While stalking along an aspen bench blanketed with young, five-to-ten-foot pine trees, reducing visibility to thirty or forty feet, I jumped another elk, with a harem! For several seconds the bench was a swirling mass of green pine needles, thundering hooves, snapping branches, and hides of vanilla and rust flashing through the trees. After overcoming their initial confusion, the herd started moving away, en masse but single file, through a natural shooting lane 100 feet away. I doubt I’ll ever forget what transpired in the next few seconds:
From experience, I anticipate cows moving through the lane first, followed by the bull. The first cow passes through, then another cow, then several more and finally a bull. I can see the antlers (in particular, his lengthy brow tines), and he’s big. I simultaneously slip the safety off and shoulder my rifle, then fire. The bull walks (not runs) out of sight behind a group of thick pines. The cows scatter pell-mell.
Then the bull reappears, walking broadside, a hundred fifty feet away. I fire again! He stumbles, but regains his feet. I wait and watch. He walks another twenty-five feet, struggling to stay upright, then lays down with head still erect. Moments later his head is down, and after several labored, bellowing breaths, he’s quiet. It’s over in seconds.
After approaching the dead bull, I kneel down beside him, lay my arm across his broad shoulder and give thanks for the wild and free life he lived right up to his last breath. And I realize his life will now live on through my life, and I must not dishonor his death. Life from death — it’s how the world works, like it or not, and honoring the lives we take is a vital part of the process. I step back and take a moment to admire the broad rack and long (14-inch) brow tines on the 6×6 lying beside me while contemplating the daunting task of skinning, quartering and packing out perhaps 200 pounds of meat.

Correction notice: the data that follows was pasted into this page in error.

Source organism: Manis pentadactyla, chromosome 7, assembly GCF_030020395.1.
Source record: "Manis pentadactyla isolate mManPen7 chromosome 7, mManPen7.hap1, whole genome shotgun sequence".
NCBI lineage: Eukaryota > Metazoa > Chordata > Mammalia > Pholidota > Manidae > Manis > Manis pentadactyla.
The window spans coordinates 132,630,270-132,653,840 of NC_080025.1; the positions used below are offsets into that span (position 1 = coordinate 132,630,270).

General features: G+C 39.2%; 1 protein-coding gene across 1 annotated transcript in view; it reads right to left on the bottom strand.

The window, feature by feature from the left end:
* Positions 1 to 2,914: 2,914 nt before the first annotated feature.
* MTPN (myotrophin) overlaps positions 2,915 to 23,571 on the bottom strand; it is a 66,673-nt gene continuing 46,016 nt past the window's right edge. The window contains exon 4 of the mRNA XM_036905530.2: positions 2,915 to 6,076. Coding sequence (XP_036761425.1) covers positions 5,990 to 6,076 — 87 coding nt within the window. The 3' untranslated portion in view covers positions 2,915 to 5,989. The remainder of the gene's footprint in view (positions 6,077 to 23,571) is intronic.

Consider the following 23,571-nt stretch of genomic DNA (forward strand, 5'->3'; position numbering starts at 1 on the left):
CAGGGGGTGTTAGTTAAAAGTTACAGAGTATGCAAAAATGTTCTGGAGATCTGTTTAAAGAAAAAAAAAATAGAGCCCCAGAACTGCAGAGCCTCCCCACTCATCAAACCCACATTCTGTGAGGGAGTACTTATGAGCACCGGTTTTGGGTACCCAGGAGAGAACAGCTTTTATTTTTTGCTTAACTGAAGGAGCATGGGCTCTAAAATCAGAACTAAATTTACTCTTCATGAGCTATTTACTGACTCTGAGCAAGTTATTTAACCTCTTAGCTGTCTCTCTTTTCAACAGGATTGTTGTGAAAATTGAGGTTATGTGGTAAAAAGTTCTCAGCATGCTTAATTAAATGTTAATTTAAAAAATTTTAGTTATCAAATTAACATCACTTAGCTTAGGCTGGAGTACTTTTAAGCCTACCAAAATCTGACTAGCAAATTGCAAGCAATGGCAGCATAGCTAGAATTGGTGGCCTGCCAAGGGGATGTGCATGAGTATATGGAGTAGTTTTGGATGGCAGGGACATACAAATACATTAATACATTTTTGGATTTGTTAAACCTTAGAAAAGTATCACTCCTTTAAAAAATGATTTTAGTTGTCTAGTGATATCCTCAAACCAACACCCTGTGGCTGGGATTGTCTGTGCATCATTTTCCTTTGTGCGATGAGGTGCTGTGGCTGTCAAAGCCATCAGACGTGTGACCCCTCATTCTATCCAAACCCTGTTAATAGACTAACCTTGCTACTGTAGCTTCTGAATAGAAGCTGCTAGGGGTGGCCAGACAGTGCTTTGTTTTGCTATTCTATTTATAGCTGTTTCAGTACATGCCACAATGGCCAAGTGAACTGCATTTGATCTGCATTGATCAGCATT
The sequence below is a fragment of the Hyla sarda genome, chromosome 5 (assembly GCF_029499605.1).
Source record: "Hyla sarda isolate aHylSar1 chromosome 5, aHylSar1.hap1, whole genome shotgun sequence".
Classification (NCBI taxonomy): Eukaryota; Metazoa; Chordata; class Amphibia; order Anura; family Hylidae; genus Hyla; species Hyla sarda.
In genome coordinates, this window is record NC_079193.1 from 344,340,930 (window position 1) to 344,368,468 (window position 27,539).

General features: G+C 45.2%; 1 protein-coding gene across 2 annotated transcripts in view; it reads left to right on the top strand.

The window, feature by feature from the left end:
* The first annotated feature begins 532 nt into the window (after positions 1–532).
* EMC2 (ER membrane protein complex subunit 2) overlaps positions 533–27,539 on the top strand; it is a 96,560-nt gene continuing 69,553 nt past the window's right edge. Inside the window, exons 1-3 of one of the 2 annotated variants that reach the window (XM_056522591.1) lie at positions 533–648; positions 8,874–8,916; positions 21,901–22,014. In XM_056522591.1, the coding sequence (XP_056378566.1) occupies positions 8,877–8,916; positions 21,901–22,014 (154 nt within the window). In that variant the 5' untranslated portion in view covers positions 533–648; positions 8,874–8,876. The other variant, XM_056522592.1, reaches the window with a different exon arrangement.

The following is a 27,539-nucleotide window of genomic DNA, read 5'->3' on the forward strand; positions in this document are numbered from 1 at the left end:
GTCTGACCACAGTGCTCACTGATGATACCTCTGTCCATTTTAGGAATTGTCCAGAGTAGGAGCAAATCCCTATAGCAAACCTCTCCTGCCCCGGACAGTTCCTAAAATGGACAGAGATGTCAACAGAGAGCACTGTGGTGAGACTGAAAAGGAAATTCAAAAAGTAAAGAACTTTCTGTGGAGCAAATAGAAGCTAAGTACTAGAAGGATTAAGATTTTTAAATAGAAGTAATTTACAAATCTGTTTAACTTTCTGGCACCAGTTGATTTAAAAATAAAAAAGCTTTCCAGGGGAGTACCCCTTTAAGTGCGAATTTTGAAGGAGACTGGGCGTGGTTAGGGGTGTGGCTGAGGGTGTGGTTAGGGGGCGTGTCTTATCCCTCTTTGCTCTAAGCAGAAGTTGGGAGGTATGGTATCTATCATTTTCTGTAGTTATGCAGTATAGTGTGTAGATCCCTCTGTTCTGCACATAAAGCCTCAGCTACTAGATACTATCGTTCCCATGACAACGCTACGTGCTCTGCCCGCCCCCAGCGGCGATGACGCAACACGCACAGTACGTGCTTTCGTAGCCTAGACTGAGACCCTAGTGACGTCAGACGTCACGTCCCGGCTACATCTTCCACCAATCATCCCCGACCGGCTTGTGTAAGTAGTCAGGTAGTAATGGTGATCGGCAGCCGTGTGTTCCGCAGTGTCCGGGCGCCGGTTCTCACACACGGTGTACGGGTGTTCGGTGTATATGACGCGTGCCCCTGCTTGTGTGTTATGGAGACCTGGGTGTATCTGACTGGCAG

In “Racks: A Natural History of Antlers and the Animals that Wear Them,” David Petersen says, “An average mature bull will have six points total, a main-beam length around 48 inches, an inside spread of 30 inches or less and a Boone & Crockett total score in the neighborhood of 260 to 290.” But David will also tell you that of all the hunter-killed elk in a given year, only a very small percentage are 6-point or better. Later David tells me, “Not only is your bull one of the very few to come from this area in all seasons this year, it’s easily the biggest I’ve seen.”
Back home I take the head to a taxidermist for a European mount — no fur or glass eyes, just a cleaned white skull and antlers. He tells me the bull’s Boone & Crockett score is in the 305 to 308 range. As David knows better than anyone I know, taking a bull elk is no easy task, but the score is simply a number. It’s the memories of the hunt and being out there that counts. My memories of this hunt will be fueled for years to come by displaying this mount prominently in my home. And come October, I’ll hunt the San Juans once again — a heavenly realm where stately herd bulls rule, roaming far and wide in a wild kingdom with few equals.
David Lien is a former air force officer and chairman of the Colorado Backcountry Hunters & Anglers. He’s the author of “Age-Old Quests: Hunting, Climbing & Trekking” and was recently recognized by Field & Stream magazine as a “Hero of Conservation.”